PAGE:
And here, I still haven’t added the bottom side 2x2s…but I will, I promise!
Step 4: Add middle divider
I cut two pieces of 2×2 at 23” and attached using 1 ½″ pocket holes and 2 ½″ pocket hole screws in the middle of the piece on the front and back. Be sure to measure for the exact center.
Then, I cut a piece of plywood at 14” wide and 24 ½” long and attached using ¾″ pocket holes and 1 ¼″ pocket hole screws like shown.
PS see that other cabinet in the background?? It’s this dresser!
Step 5: Add back
I tried a new way of adding a back using my router. You could do this or simple staple the back on. Either way works just fine. I used a ⅜” rabbet bit in my router to make a ¼” deep groove around the back openings and stapled in the ¼” plywood for the back in so that it sits flush. Or you could just cut ¼” plywood to fit over the holes in the back and staple. It’s just an extra step to use the router. Either way, just get a back on that thing 😉
Step 6: Add those 2x2s on the bottom sides if you haven’t already
Talking to myself here…See?? I told you I was going to add them. If you haven’t already, add these things!
Now we are here…almost done.
Step 7: Build the top
Click over to my post here to see how I make table tops. I made this top 65” long and 18” deep. I used my 2x10s here.
Once the glue is dry, I screwed the top in through the top front and back 2x2s using 2 ½” screws and then used 1 ¼″ pocket hole screws to attach on the side and middle divider panels.
Step 8: Build the doors
Check out my post here on how to build these simple shaker style cabinet doors. I built 4 of them taking into account the width of the butt hinges and leaving a small gap between the doors. Because things can sometimes get a little “off,” it’s best to measure the exact size for these before you make them instead of me telling you. I usually leave ⅛” gap along all the edges for doors. You can do the math 🙂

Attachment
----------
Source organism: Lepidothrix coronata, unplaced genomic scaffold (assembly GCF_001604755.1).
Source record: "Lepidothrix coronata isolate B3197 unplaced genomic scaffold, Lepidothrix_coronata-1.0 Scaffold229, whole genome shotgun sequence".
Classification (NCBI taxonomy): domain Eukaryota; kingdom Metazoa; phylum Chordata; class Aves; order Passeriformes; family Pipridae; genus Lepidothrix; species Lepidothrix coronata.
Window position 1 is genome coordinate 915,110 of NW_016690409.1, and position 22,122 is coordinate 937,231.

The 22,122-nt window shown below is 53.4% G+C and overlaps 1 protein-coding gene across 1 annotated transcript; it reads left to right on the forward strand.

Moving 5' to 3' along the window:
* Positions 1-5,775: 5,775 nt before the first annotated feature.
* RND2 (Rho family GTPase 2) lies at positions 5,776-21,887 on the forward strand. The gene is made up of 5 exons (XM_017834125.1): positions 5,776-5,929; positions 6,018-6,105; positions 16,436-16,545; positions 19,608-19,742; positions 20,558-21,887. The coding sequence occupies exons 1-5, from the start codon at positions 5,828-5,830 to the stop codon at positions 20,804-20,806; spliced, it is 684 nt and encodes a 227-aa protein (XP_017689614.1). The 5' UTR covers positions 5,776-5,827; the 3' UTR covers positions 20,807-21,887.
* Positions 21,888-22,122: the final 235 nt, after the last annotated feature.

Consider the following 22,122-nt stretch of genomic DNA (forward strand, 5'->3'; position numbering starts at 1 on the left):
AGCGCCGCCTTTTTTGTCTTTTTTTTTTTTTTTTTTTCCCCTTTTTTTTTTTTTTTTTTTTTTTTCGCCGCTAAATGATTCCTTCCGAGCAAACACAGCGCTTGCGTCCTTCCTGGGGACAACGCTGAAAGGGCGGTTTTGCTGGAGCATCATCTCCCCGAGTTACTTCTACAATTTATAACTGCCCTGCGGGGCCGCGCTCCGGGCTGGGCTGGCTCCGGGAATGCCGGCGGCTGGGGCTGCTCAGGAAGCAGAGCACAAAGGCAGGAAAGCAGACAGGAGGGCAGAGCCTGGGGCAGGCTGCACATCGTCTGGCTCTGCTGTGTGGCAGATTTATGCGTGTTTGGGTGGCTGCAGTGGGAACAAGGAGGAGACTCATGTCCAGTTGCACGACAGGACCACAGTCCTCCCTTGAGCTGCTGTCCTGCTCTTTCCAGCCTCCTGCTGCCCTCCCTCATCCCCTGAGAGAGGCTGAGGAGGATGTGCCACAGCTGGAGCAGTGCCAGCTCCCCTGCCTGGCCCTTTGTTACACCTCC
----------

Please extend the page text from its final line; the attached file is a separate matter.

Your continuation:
Once the doors were made, I simply attached using small brass butt hinges.
I used double magnetic catches to hold the doors in place. My friend installed her own hardware after she finished it, so at this point, my work was done 🙂
I seriously love it just plain and natural. But in case you like a more finished look, check this out!
So what do you guys think?? Ready to build one of your own??
If so, I’d love it if you would pin this for later 🙂
Until next time, happy building!!
How much did this cost to build? Supple wise?
Shara, Woodshop Diaries
I would estimate about $75-100
Amanda L Schulz
Is there a link that Im missing to a pdf or something to print the instructions?
Shara, Woodshop Diaries
This post is the instructions. I do not have pdf plans, but this tutorial should provide all the measurements and instructions you need 🙂
This is gorgeous! What are the dimensions for the finished product? I would love to build this but my area for a console is less than 42″ wide. Could it be modified to be smaller?
Shara, Woodshop Diaries
Thank you! The finished table is 18″ deep, 41 1/2″ tall, and 65″ wide. You could definitely modify it to be narrower if you needed! It’s fairly simple to modify that direction.